Nonprofit, nonpartisan journalism. Supported by readers.


Daley’s legacy: He made Chicago rust proof

Richard M. Daley’s legacy is that he led Chicago away from the Rust Belt precipice and transformed its core into one of the world’s great urban places.

Mayor Daley proved that a Midwestern city doesn't have to be drab and boring.
MinnPost photo by Steve Berg
Mayor Daley proved that a Midwestern city doesn’t have to be drab and boring.

It’s impossible to place a value on the accomplishments of Richard M. Daley, not only for Chicago but for other Midwestern cities, including our own. Daley’s decision this week to end his mayoral reign when his sixth term expires next year hit Chicago like a shock wave and set off all kinds of attempts to explain his remarkable legacy.

Here’s my small take. When Daley took over in 1989, Chicago was headed for the same scrap heap that already had claimed most of its Rust Belt neighbors — Detroit, Cleveland, Buffalo and so on. Heavy industry was in full retreat and the old-style political patronage system honed by Daley’s father (Richard J. Daley, mayor from 1955 to 1976) was hastening Chicago’s decline.

But the younger Daley, then 47, recognized his city’s residual greatness. He wasn’t an articulate leader and, indeed, never developed a talent for eloquence. But he understood that his father’s Chicago could not succeed without being transformed. So, he tore down the old patronage machine and invited corporate partners to help run (and finance) the city’s projects. He worked to erase the racial barriers that his father had helped to erect. And he began to see Chicago as his own personal renovation project.

Amid all his plotting, Daley had a little secret that he never explicitly shared for fear of backlash: What Chicago needed most were more affluent residents, or, at least, a greater share of its region’s middle class. Without a wealthier commercial and residential tax base, the city could never afford to fix the public schools or begin to help lift out of poverty the legions of former blue-collar families — most of them black — that heavy industry had left behind.

How to attract wealth?
Chicago’s problem was essentially the same one that Minneapolis and St. Paul still face on a smaller scale; there were plenty of leafy, lakeside suburbs to attract affluent people who would just as soon turn their backs on the city and its problems. Daley knew he had to regain their attention and loyalty. He knew that presiding over “a city that worked” wasn’t good enough. Chicago had to become a city that people with money could fall in love with, could consider shopping in, investing in and even living in.

Mayor Richard M. Daley
REUTERS/Charles Dharapak
Mayor Richard M. Daley

His strategy was rather simple: beauty. If Chicago hoped to become a world-class city, he often said, it had to look like one. He pursued civic beauty relentlessly and without embarrassment. When Illinois highway officials told him he couldn’t dig up Michigan Avenue to plant trees and flowers, he did it anyway. When the federal government told him he couldn’t close a small lakefront airport (Meigs Field) to build a park and wildlife center, he sent bulldozers to wreck the runways. When surface parking lot owners balked at his beautification efforts, he set a deadline for them to plant trees and install iron fences or face penalties. Within a decade he turned central Chicago into one of the world’s loveliest cities.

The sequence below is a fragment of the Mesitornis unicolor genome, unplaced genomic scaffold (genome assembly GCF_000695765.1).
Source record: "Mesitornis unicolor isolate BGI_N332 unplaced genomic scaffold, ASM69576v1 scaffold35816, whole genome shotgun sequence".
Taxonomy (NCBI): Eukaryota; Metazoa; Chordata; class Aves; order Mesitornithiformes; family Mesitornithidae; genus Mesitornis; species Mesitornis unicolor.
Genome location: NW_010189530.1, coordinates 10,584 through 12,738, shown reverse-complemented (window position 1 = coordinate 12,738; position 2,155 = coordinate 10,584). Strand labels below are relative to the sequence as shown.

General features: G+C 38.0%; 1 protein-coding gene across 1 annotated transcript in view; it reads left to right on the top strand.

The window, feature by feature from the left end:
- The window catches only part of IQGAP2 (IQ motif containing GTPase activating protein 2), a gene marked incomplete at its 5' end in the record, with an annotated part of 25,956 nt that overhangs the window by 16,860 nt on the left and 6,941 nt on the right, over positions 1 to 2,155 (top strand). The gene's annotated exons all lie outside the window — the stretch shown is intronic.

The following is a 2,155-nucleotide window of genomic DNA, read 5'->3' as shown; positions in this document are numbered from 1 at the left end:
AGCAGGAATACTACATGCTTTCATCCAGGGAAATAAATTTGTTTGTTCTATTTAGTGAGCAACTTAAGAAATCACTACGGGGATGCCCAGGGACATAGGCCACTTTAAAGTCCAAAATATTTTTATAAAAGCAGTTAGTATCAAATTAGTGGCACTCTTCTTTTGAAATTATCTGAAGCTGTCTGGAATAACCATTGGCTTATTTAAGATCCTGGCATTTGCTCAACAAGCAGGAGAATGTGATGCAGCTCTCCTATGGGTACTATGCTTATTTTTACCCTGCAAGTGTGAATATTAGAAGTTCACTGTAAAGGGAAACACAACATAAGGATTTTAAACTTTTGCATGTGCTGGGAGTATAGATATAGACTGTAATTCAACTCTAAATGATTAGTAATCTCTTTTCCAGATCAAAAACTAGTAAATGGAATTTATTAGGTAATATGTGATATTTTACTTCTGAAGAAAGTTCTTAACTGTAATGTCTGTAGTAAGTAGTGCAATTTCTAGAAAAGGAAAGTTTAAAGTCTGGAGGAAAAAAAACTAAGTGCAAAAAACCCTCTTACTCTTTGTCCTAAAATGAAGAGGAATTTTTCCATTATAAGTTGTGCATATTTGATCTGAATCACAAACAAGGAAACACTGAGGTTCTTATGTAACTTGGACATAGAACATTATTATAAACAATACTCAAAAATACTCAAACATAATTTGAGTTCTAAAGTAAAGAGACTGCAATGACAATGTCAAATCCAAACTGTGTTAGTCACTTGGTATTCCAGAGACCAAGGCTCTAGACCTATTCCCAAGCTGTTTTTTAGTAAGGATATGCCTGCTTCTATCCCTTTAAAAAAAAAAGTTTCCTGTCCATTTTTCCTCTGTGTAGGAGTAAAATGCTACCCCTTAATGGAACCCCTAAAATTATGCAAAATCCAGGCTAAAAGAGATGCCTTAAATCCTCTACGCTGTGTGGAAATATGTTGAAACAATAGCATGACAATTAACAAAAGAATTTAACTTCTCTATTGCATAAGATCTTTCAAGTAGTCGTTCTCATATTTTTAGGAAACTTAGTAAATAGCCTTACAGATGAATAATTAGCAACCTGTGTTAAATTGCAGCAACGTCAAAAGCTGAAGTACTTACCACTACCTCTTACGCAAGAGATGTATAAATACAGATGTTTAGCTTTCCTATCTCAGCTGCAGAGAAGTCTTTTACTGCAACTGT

Investment and residents flowed back into the core. Tourists flocked to new attractions like Navy Pier, Millenium Park, new theaters and museums, revived waterfronts and a reenergized shopping corridor. Residents loved the city’s new emphasis on culinary and graphic arts. Daley essentially took away all of the old excuses that big, cold-weather, Midwestern cities couldn’t be remade into lively, attractive, competitive places.

‘Plant trees; they’re cheap’
“He has done unbelievably transformative work,” said Minneapolis Mayor R.T. Rybak. Daley is the hands-down leader on how to green a city, Rybak said, as well as on job creation, tourism, environmental innovation, the arts and public education. Rybak recalled getting peppered with advice during his early days as mayor, but that Daley offered just a few words. “I’ll never forget it,” Rybak said. “He told me, ‘Plant trees; they’re cheap.’ That’s all he said, but it’s some of the best advice I ever got.”

Not that Daley hasn’t had his faults.

His civic shopping spree ran hard into the current recession. The city’s deficit stands at $655 million, and its debt continues to mount. Its bid to host the 2016 Olympics failed. As with most Chicago mayors before him, Daley has not dodged corruption. Indeed, the city’s reputation for insider dealing has persisted, with tainted corporate partners picking up the traditional role of old cronies on the take. For all the wealth and success Daley has brought to Chicago, he has not made much headway against the isolated poverty, crime and gang violence that still besets vast areas of the city, especially on the south side. Chicago remains partitioned by race and class despite the mayor’s destruction of high-rise housing projects and dispersal of impoverished residents.

Still, it’s fair to note that no big city mayor has solved the race/poverty problem or turned around a failing public school system. Daley’s legacy is that he led Chicago away from the Rust Belt precipice and transformed its core into one of the world’s great urban places. That’s a huge accomplishment. He proved that a cold, windy Midwestern city doesn’t have to be drab and boring. He set high standards that his neighbors are still struggling to meet.